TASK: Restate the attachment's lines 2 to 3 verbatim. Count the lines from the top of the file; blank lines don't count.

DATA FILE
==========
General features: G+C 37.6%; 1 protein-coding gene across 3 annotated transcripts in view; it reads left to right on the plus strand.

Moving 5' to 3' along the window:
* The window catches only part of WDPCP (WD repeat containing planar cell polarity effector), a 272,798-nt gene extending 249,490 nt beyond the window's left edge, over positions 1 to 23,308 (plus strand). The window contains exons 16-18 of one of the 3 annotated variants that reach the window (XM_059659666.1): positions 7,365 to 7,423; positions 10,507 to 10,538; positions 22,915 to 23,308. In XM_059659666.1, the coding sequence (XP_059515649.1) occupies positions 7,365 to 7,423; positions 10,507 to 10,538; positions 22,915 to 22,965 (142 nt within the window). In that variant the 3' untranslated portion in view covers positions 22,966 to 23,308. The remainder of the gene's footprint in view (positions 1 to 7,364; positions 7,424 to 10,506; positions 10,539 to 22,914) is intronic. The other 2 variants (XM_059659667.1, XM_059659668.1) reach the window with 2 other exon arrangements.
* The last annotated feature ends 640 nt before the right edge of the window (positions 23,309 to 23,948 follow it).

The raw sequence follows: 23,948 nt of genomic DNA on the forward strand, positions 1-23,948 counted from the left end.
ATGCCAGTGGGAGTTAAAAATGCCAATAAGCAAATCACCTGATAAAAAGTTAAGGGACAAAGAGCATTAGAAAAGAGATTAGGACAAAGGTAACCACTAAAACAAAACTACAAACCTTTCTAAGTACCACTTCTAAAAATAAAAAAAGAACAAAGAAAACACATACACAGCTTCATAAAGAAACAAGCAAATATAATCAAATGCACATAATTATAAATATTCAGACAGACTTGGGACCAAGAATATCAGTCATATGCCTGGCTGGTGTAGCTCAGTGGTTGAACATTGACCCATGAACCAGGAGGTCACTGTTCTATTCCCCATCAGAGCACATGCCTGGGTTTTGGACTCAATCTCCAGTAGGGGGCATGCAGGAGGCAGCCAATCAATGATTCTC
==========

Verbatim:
Moving 5' to 3' along the window:
* The window catches only part of WDPCP (WD repeat containing planar cell polarity effector), a 272,798-nt gene extending 249,490 nt beyond the window's left edge, over positions 1 to 23,308 (plus strand). The window contains exons 16-18 of one of the 3 annotated variants that reach the window (XM_059659666.1): positions 7,365 to 7,423; positions 10,507 to 10,538; positions 22,915 to 23,308. In XM_059659666.1, the coding sequence (XP_059515649.1) occupies positions 7,365 to 7,423; positions 10,507 to 10,538; positions 22,915 to 22,965 (142 nt within the window). In that variant the 3' untranslated portion in view covers positions 22,966 to 23,308. The remainder of the gene's footprint in view (positions 1 to 7,364; positions 7,424 to 10,506; positions 10,539 to 22,914) is intronic. The other 2 variants (XM_059659667.1, XM_059659668.1) reach the window with 2 other exon arrangements.